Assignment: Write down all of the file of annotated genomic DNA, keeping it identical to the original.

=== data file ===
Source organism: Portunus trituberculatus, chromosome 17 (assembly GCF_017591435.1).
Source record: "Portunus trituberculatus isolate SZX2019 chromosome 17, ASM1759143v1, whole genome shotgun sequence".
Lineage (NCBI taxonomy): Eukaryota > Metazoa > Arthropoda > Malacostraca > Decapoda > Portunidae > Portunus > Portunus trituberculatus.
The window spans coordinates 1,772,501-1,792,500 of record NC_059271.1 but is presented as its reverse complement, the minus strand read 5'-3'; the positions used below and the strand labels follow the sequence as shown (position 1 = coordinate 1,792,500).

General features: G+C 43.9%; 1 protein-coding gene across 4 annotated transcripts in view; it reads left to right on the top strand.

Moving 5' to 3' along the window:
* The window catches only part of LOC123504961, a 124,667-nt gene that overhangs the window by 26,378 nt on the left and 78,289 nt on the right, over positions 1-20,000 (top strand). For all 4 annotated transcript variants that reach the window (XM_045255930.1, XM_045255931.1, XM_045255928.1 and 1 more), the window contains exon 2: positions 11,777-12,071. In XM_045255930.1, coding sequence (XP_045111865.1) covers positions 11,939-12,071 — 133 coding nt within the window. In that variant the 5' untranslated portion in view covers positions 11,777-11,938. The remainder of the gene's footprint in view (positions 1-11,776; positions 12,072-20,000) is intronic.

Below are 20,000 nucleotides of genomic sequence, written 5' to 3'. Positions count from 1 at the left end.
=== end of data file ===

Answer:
Source organism: Portunus trituberculatus, chromosome 17 (assembly GCF_017591435.1).
Source record: "Portunus trituberculatus isolate SZX2019 chromosome 17, ASM1759143v1, whole genome shotgun sequence".
Lineage (NCBI taxonomy): Eukaryota > Metazoa > Arthropoda > Malacostraca > Decapoda > Portunidae > Portunus > Portunus trituberculatus.
The window spans coordinates 1,772,501-1,792,500 of record NC_059271.1 but is presented as its reverse complement, the minus strand read 5'-3'; the positions used below and the strand labels follow the sequence as shown (position 1 = coordinate 1,792,500).

General features: G+C 43.9%; 1 protein-coding gene across 4 annotated transcripts in view; it reads left to right on the top strand.

Moving 5' to 3' along the window:
* The window catches only part of LOC123504961, a 124,667-nt gene that overhangs the window by 26,378 nt on the left and 78,289 nt on the right, over positions 1-20,000 (top strand). For all 4 annotated transcript variants that reach the window (XM_045255930.1, XM_045255931.1, XM_045255928.1 and 1 more), the window contains exon 2: positions 11,777-12,071. In XM_045255930.1, coding sequence (XP_045111865.1) covers positions 11,939-12,071 — 133 coding nt within the window. In that variant the 5' untranslated portion in view covers positions 11,777-11,938. The remainder of the gene's footprint in view (positions 1-11,776; positions 12,072-20,000) is intronic.

Below are 20,000 nucleotides of genomic sequence, written 5' to 3'. Positions count from 1 at the left end.